Drunk driving accidents can result in devastating injuries, and lawsuits that follow can become complicated. If you were injured by a drunk driver, it’s important to understand your options for placing liability—including dram shop and social host liability laws, how they help hold responsible parties liable, and where to turn if you need help.
What Are Dram Shop and Social Host Liability Laws?
The term “dram” originated in 18th century England as a way to measure and serve alcohol. The word means a small drink of liquor or a small amount of anything. In America, 38 states have a “dram shop law” that makes any business that sells alcoholic drinks or a host who serves liquor to someone who’s intoxicated liable to anyone who is injured by that intoxicated person.
In contemporary DUI cases, a "dram shop law" holds both the drunk driver and the bartender or server who over-provided the alcohol liable for injuries. A social host law is similar. It prohibits the serving of alcohol to minors or already-intoxicated people in residential or other private settings.
How Dram Shop Laws Work in VA, MD, and D.C.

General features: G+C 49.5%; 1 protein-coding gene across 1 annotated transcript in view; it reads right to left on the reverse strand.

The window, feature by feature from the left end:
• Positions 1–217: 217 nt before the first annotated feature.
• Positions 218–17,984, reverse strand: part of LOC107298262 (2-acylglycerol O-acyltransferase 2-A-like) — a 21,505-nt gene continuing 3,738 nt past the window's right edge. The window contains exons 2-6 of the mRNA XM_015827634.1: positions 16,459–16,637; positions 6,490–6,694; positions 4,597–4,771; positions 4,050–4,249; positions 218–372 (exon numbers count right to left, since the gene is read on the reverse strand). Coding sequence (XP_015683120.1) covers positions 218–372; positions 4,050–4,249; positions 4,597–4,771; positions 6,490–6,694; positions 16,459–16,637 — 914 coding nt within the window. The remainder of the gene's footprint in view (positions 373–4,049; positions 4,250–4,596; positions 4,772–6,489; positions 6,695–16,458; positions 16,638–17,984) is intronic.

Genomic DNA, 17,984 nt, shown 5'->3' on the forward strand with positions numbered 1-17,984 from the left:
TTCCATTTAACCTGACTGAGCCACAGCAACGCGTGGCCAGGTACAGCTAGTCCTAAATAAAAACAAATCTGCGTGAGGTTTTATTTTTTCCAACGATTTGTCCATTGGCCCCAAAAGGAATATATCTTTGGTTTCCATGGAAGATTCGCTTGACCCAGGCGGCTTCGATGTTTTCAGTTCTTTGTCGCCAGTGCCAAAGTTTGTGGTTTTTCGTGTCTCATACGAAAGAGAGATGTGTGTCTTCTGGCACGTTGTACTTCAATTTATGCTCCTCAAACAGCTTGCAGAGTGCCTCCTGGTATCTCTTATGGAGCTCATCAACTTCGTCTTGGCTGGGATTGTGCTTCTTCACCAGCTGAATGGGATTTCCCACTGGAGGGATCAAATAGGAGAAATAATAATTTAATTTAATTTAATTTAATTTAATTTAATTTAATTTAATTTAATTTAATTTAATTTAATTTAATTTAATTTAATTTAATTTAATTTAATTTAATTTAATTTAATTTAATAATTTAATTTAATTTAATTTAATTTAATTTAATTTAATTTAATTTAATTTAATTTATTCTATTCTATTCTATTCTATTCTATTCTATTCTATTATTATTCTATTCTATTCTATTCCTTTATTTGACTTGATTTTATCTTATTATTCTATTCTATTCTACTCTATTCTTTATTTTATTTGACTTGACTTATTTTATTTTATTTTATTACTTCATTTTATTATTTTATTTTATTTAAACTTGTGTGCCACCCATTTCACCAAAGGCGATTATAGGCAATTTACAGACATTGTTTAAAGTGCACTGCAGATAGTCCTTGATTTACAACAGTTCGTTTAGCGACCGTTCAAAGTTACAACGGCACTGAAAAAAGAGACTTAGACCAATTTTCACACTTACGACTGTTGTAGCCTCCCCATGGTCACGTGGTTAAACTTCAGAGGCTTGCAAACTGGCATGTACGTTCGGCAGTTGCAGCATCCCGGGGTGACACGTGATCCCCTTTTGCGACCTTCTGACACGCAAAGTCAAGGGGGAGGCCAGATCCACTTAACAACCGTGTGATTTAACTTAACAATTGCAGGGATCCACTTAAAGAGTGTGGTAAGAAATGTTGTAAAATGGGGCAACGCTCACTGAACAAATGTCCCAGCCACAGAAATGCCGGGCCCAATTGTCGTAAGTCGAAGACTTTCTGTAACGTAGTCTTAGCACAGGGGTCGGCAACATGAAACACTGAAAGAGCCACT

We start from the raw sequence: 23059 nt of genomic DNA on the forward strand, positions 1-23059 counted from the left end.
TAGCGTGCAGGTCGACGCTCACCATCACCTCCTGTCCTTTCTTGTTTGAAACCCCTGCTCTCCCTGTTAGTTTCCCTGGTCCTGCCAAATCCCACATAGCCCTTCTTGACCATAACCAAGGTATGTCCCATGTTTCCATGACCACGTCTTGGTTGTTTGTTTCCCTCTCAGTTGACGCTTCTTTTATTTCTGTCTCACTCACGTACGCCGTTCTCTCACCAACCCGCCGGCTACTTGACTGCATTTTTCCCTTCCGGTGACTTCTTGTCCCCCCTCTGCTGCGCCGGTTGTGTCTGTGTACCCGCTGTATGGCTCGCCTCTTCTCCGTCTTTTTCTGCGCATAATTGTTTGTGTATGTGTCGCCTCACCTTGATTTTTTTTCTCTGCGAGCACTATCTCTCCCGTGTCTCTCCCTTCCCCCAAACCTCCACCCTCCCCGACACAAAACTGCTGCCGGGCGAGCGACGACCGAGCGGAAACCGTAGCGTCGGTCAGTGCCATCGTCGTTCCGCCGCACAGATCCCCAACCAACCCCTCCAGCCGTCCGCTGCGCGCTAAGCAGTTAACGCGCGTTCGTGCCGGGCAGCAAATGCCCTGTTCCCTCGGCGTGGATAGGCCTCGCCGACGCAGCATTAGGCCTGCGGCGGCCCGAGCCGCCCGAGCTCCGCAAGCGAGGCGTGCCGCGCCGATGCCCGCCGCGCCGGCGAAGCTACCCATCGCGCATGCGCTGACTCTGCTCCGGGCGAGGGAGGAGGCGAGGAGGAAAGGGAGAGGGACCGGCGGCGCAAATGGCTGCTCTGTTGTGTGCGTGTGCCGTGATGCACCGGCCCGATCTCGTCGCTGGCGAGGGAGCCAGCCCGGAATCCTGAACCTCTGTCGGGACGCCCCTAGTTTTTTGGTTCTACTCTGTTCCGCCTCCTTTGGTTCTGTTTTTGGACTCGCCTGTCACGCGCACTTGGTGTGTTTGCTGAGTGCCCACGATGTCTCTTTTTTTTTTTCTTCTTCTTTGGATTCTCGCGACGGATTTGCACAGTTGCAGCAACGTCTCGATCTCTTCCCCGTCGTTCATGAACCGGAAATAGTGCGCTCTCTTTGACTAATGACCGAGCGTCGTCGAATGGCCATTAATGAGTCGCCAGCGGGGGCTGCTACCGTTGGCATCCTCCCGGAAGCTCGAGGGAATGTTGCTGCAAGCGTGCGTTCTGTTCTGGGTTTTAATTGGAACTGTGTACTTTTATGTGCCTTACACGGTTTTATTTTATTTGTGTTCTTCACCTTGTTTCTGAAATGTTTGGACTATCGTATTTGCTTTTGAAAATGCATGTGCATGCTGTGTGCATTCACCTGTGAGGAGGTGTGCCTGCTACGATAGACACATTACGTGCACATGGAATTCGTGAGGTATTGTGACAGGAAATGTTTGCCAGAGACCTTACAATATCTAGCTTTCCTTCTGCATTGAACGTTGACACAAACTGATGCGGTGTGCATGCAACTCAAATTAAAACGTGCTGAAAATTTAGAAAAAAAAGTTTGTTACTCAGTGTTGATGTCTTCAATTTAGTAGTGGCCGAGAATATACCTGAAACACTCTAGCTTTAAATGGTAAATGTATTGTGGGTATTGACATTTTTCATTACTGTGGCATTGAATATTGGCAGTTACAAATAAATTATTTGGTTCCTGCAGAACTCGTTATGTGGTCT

Although Mothers Against Drunk Driving (MADD) reports that dram shop laws increase publicity about overserving alcohol, not all states have this law. Here’s a closer look at how these laws work in Maryland, Washington D.C., and Virginia:
- Maryland. No dram shop law exists in Maryland, but the state’s social host law forbids service of alcohol to minors in a private setting. However, the minor, or anyone hurt by the actions of the drunk minor, is not allowed to sue the social host for damages.
- Washington, D.C. The law here not only bans the sale of alcohol to under-aged individuals, it prohibits the sale or service of alcohol to a person who is already intoxicated, appears to be intoxicated, or has a reputation for frequent intoxication. However, no social host law exists in D.C.
- Virginia. Since Virginia precedents say that an intoxicated person is responsible for his own actions, no dram shop law exists here. However, a limited social host liability law prohibits a private social host from serving alcohol to a minor—but, like in Maryland, anyone injured by the drunk minor cannot hold the social host liable for damages.
If You Need an Advocate
If you suspect that the drunk driver who hit you may not be the only liable party, you may need legal representation. The experienced attorneys at Kearney, Freeman, Fogarty & Joshi can help you investigate, build a strong case, and fight for fair compensation. To speak with a member of our team today, fill out the contact form on our website.